“If you build it, they will come.” If you’ve ever seen the iconic baseball film Field of Dreams, then you know that when Kevin Costner builds a baseball field on his farm, baseball legends actually time travel through his corn fields to play their beloved game. So what exactly does this have to do with abandoned places around the world?
Much like Costner’s character learns in the film, architects around the world have learned that when it comes to landmarks, sporting venues and even statues, “If you build it, people will come.” But, what about the places around the world that have since been abandoned? What about the landmarks, historic sites and ghost towns that have been long forgotten, closed or perhaps never even opened?
From ancient towns and multi-million dollar sports venues to amusement parks and underwater statues, we traveled the world to find 20 of the craziest abandoned places. What inspired people to settle these towns, build these venues or visit these sites? Which abandoned places are worth visiting and why? Pack your bags and get ready for an adventure as we start our trip with one of the biggest sporting events in the world!
1984 Winter Olympic Venues (Sarajevo, Yugoslavia)
The first Winter Olympics ever held in a Communist state, the first round of voting for the 1984 Winter Olympics left many to believe that Sapporo, Japan would host the games. The second round of voting, however, proved to be an upset as members voted for Sarajevo, Yugoslavia to host 1,272 athletes and 39 events from February 8th to February 19th, 1984.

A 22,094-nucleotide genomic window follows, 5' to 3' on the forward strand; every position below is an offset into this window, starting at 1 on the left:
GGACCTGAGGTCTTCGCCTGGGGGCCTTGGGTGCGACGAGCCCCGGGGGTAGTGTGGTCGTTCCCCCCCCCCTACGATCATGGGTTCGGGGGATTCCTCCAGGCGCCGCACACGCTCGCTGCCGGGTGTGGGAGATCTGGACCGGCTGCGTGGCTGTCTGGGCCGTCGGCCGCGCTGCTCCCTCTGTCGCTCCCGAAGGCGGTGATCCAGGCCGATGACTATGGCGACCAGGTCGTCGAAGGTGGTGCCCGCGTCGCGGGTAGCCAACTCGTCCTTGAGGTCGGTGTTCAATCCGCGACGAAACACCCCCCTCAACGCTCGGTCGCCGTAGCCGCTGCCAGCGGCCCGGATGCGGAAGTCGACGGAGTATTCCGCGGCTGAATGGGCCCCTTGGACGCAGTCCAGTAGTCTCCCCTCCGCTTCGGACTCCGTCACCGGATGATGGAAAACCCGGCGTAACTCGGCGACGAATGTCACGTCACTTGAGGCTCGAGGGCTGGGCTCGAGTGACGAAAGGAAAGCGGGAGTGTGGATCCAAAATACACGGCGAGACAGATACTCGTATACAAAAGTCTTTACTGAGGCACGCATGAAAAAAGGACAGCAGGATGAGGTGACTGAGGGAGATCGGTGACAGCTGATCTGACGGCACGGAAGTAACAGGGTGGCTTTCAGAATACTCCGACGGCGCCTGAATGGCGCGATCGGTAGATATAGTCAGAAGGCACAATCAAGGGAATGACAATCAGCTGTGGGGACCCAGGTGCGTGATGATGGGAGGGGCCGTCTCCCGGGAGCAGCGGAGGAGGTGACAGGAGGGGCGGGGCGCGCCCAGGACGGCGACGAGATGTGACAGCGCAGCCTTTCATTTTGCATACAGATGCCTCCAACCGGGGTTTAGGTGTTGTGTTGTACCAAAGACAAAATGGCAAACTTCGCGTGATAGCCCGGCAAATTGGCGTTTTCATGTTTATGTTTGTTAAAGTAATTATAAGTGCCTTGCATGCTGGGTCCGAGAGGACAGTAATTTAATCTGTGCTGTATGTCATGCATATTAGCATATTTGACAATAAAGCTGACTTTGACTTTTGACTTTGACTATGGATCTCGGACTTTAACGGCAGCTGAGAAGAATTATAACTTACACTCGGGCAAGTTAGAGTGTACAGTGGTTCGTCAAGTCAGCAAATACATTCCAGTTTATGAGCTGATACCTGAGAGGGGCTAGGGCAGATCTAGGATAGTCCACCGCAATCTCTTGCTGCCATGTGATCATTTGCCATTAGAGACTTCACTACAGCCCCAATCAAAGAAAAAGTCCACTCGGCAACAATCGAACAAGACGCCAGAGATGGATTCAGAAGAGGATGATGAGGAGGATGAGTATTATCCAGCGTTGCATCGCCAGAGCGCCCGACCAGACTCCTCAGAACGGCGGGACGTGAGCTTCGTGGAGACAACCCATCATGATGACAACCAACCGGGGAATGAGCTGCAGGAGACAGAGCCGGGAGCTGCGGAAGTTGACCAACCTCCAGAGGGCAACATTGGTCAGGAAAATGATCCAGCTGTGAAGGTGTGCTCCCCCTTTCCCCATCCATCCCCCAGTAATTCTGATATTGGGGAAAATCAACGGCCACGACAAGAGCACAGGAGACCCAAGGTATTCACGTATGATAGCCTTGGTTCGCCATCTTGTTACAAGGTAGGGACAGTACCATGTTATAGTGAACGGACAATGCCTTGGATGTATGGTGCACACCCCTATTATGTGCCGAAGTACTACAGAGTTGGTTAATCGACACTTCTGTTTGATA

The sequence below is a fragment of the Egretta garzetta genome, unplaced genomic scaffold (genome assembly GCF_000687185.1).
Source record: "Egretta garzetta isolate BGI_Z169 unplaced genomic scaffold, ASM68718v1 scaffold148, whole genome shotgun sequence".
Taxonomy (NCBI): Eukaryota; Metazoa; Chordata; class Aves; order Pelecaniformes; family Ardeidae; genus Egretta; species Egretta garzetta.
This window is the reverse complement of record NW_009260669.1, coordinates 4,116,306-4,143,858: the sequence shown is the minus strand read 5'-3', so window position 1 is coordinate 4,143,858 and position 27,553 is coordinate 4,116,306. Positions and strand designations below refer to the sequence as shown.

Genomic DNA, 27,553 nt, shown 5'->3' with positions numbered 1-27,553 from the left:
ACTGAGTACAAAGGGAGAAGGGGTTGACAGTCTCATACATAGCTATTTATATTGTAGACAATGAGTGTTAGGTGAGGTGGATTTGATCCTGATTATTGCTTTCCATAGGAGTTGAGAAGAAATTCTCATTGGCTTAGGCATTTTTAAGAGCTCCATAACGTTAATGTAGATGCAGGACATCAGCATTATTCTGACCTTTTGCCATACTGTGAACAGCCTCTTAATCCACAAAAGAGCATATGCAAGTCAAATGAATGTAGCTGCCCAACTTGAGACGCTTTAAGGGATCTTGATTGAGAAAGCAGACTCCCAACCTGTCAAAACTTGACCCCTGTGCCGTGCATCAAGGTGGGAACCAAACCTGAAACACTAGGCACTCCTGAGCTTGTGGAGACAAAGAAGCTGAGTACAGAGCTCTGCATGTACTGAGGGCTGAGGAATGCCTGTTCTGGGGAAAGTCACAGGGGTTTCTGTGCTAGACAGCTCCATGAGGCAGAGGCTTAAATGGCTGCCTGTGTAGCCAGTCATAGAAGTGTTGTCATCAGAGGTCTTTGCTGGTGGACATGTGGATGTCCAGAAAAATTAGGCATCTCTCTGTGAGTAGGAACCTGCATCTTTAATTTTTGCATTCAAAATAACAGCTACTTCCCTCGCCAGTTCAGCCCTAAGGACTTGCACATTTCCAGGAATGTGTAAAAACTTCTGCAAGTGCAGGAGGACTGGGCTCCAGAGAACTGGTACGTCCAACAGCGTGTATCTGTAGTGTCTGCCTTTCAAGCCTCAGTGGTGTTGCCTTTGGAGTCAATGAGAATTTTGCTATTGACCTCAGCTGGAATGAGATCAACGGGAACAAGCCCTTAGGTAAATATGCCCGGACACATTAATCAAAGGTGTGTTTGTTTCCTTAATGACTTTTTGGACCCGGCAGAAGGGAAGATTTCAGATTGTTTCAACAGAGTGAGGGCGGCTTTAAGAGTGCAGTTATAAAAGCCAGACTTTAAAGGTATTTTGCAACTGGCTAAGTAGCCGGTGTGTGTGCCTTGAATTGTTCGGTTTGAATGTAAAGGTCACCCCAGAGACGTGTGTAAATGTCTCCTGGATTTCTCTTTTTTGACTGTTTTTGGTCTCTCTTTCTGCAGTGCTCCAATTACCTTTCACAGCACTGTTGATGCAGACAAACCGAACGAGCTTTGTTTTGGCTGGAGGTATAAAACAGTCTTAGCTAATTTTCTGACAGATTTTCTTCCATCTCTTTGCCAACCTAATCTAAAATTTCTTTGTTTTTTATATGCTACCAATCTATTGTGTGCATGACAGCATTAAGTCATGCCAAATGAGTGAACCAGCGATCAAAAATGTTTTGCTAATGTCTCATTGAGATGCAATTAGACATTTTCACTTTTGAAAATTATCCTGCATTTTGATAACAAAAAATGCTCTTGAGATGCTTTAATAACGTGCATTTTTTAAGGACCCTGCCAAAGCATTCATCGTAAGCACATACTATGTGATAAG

Despite the excitement over a successful event, Sarajevo had little use for the newly constructed Olympic venues after the games were over. In 1987, the Alpine Skiing World Cup used the same venues but by 1991 it was closed completely when the Yugoslav Wars began. Over the next four years, the venues were destroyed as the bobsled and luge tracks became a field artillery location and the alpine skiing area became a military base. As for the hockey arena, it suffered so much damage during the war that it crumbled to the ground and took with it any reminder of a happier and more peaceful time.
2004 Summer Olympics Venues (Athens, Greece)
Over a decade later, Athens has little to show for the $10 billion spent in preparation for the games. Today, the Olympic Sports Complex is completely vacant while the rowing and canoeing center has been emptied leaving only rotting bleachers that still bear the faded Olympic logo. Not even the track and field venue could escape the test of time as the grass is overgrown much like the weeds that have overtaken the deserted beach volleyball center, leaving little evidence that the games ever returned home.
Hashima Island/Gunkanjima (Nagasaki, Japan)
When it comes to the craziest abandoned places in the world, what could be better than a deserted island?
A far cry from white sandy beaches, crystal clear waters and umbrella drinks, the island of Gunkanjima is officially known as Hashima Island and is nestled nine miles off the coast of Nagasaki in southern Japan. First established in 1887, the 16-acre island became popular for its undersea coal mines that served during the industrialization of Japan.Reaching the height of its population in 1959, the island was abandoned by 1974 after coal supplies ran dry and forced the mine to close leaving around 5,000 residents no other choice but to pack up and leave. Abandoned now for over 30 years, the island’s iconic concrete structures and sea wall remain untouched except by nature and have since earned the site the official title (in 2015) as a UNESCO World Heritage site recognized for its symbolism of Japan’s labor history and industrialization. How’s that for a piece of Japanese history?
Mirny Diamond Mine (Eastern Siberia, Russia)
Diamonds are a girl’s best friend!